Histological analysis carried out 3 months after microbeam irradiation showed clear paths of cell death corresponding to the beam penetration pathway (Fig. 5A). These transections were characterized by sharp margins. Shape and volume of the transected hippocampus and dentate gyrus have normal appearance (Fig. 5B). The loss of cells along the irradiation path is almost completely “rescued” as observed at high magnification, where normal neurons are visible immediately outside the beam path (Fig. 5C). There is only the presence of these transections due to cell loss.
Focal irradiation of an epileptic focus through SRS is an emerging treatment for medically refractory seizures, providing a non-surgical approach which is mainly limited by the delay of efficacy (several months are typically required to obtain seizure relief) and side-effects (long-lasting radio-induced edema requiring prolonged steroid administration)11,12. Current LINAC- or cobalt-based technologies do not allow to deliver high doses to cortical slices of millimetric size, thus replicating the exquisite cortical incisions generated by MST. A novel exciting approach combining the advantages of SRS and MST has been investigated at the ESRF, where arrays of microplanar beams have been used to generate cortical transections equivalent to MST in a minimally invasive, bloodless way.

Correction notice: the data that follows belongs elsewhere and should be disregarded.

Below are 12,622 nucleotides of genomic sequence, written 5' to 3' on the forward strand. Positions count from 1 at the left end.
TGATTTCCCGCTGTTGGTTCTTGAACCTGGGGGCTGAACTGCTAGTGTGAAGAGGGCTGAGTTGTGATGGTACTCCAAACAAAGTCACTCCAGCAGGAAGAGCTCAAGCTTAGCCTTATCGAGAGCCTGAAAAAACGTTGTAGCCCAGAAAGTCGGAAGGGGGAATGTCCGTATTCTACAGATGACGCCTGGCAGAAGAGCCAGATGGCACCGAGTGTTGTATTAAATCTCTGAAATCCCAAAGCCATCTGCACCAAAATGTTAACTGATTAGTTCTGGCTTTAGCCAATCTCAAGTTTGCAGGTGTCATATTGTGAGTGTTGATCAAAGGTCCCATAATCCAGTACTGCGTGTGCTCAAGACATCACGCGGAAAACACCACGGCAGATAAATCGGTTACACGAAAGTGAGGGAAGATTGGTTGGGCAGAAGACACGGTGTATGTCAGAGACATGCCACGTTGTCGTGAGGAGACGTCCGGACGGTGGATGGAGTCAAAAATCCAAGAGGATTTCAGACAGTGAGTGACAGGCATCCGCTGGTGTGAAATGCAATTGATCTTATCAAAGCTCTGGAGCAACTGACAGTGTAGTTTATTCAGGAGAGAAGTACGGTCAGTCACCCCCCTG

Romanelli and Bravin1 hypothesized that microbeam cortical transections may be explored as a way to modulate cortical function without injury to the columnar organization. This technique would have preserved the vertical axons and transected horizontal seizure-spreading axons, determining an effective way to parcellize a neocortical epileptic focus and stop seizure propagation while preserving cortical function. Microbeam transections of the sensorimotor cortex were then demonstrated to reduce seizure in an epilepsy rat model5,8 and video-EEG analysis showed abolition of seizures after the microbeam delivery13. Microbeam transections applied to a rat model of absence epilepsy (GAERS rats) also altered the abnormal neuronal activities for at least 9 weeks14.